ments. The only department whose budget
went down this year was the Department
of Community Development's Human
Services division, which fell 9.8 percent.
At a Town Council work session on the
1983-84 budget, held Tuesday night, one
of the major items discussed was the pro
posal for a tax on entertainment and
sports events in which the seating capacity
exceeds. 2,500 people.
. . A hotelmotel tax was also considered,
in which a 5 percent tax on gross receipts
could generate more than $100,000 an
nually for the town, Taylor said. This
See BUDGET on page 3
"Raising the drinking age to 21 would be like say
ing that f 47-year-old women show a higher inci
dence of burning down houses, 47-year-old women
should not be allowed to own matches. '
Professor Frederick P. Lee,
Lee, along with five other panel members, dis
cussed raising the drinking age with about 30
students and community members in a forum spon
sored by the UNC Dialectic and Philanthropic
Literary Societies Monday night.
All six panelists agreed that raising the drinking
age would save lives, but they differed on the ques-
tion of group exclusion.
Lee said that one problem of the proposed law
change was that "it treats drunken driving as a
group-related phenomenon for 1 8-to-20-y ear-olds
and as an individual phenomenon for everyone
else." - ,
Leigh Kelley, professor in the philosophy depart
ment, said that members should not be deprived of
a right due to group affiliation unless "the incre
mental gain from deprivation is substantial" or no
other methods are available to achieve the same
James Drennan, of the UNC Institute of Govern
ment, explained that the drunken driving package
now in the legislature contains provisions for the
elimination of plea bargaining and other measures.
"If you have several options available, why not
us them all." Drennan said. He said that the prob
lem this part of the bill targeted was "the lethal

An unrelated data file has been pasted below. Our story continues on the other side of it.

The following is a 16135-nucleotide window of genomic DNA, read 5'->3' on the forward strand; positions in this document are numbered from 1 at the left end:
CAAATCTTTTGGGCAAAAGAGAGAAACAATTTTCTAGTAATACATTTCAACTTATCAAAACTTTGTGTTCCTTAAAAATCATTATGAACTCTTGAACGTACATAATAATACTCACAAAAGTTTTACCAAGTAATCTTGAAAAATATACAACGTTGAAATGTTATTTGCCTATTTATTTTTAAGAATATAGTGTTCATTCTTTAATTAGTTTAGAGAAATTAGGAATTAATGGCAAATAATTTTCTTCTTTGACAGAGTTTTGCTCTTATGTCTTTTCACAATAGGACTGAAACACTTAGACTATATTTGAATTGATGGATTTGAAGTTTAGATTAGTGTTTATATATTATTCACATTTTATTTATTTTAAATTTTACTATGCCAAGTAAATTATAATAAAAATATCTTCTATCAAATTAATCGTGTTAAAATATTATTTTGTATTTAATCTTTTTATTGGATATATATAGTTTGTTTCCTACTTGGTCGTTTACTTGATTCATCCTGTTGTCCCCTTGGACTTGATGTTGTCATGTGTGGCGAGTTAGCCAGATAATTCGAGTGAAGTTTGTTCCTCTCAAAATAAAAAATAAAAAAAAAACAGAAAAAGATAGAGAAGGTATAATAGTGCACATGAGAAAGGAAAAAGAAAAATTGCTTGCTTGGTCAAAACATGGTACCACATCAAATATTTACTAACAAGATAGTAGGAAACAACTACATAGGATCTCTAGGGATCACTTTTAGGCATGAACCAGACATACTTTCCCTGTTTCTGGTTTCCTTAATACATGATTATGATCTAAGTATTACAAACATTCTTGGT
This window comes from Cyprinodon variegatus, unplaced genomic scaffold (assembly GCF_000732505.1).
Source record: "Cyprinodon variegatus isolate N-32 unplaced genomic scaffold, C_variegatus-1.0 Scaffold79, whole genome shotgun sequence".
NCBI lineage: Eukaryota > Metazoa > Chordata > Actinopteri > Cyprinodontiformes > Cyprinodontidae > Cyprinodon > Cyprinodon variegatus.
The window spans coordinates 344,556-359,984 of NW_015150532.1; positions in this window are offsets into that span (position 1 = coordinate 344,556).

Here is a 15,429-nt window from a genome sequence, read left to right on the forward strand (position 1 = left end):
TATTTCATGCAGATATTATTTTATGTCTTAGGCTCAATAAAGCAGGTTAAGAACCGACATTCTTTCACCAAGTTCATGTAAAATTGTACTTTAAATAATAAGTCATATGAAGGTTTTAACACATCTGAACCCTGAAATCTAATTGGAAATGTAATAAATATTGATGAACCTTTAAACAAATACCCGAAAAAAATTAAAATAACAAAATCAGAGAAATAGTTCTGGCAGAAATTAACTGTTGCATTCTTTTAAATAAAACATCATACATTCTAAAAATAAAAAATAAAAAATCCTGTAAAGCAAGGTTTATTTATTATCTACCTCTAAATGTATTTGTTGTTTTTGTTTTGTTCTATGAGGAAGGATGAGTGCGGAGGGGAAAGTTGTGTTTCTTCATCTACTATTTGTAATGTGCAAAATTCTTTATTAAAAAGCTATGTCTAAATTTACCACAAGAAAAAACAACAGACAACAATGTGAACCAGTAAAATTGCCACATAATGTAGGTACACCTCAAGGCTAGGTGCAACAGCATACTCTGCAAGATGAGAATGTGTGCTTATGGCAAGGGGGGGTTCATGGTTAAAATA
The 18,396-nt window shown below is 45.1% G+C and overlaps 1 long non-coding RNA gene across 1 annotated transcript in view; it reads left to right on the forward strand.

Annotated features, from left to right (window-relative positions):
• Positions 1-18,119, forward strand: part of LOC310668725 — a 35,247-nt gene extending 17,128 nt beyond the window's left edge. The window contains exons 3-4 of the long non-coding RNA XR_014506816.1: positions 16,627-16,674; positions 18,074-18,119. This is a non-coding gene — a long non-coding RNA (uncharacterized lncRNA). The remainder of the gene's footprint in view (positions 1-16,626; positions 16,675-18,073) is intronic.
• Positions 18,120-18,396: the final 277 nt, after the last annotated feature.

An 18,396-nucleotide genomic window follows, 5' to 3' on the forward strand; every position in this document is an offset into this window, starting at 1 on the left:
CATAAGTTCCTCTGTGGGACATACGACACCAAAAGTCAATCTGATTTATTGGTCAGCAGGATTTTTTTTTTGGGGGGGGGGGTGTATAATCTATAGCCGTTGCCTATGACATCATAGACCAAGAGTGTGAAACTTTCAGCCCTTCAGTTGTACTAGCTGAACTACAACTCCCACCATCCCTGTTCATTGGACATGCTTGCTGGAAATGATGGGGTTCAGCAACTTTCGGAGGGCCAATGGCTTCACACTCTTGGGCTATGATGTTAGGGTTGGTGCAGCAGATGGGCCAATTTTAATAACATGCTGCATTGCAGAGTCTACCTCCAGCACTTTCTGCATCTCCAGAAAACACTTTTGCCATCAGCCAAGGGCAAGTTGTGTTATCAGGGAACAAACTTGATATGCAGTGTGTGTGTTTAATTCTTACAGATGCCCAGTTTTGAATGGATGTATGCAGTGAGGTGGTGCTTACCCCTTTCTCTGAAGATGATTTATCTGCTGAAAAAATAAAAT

combination of the young driver learning to drive
and the young drinker learning to drink."
Mike Vandenbergh, former student body presi
dent, said that concentration should be placed not
on changing the laws, but on enforcing them more
carefully, increasing public awareness of them and
teaching responsible drinking.
"We need to instill a sense of responsibility in
students," .Vandenbergh said, suggesting that the
social aspects of driving be taught in high school
driver education programs.
Drennan pointed to the problem of North
Carolina's split drinking age. "We say it's OK to
drink beer three years earlier than brandy," he said.
"But one 12-ounce beer has the same punch as
one-and-a-half ounces of bourbon. It's not beer or
brandy or bourbon that impairs your senses, but
alcohol,' said Drennan.
Citing the fact that only nine states have a split
drinking age, David Jones of the governor's task
force said, "We are sending a mixed signal to our
Drennan said that a uniform drinking age would
say a great deal about the lack of differences in the
effects of alcoholic beverages.
Jones said that studies of a college town in Il
linois, a state which raised its drinking age, showed
a 21 percent net reduction of fatal alcohol-related
accidents in the affected age group.
He said that there was much public support for
the change and that there was not a serious reduc
tion in revenue to bars and from beer sales.
Vandenbergh said that this merely showed that
students were not changing their drinking habits but
were showing less respect for the law.
Lee said Hunt's law "reflects a lack of a serious
look at alternatives." He discussed the possibility of
changing insurance laws, saying that both driving
and being insured should be seen as rights that could
be revoked by the state.
Lee said that rather than raising the drinking age,
more attention should be given to DUI convictions.
He said that due to plea bargaining, 70 percent of all
DUI arrests ended without conviction on that
Michael Smith of the UNC Institute of Govern
ment, described the proposed age change as "com
mon senc judgment on the part of the
Both of the other panel members said that while
there were no perfect solutions for the problem, an
answer had to be found.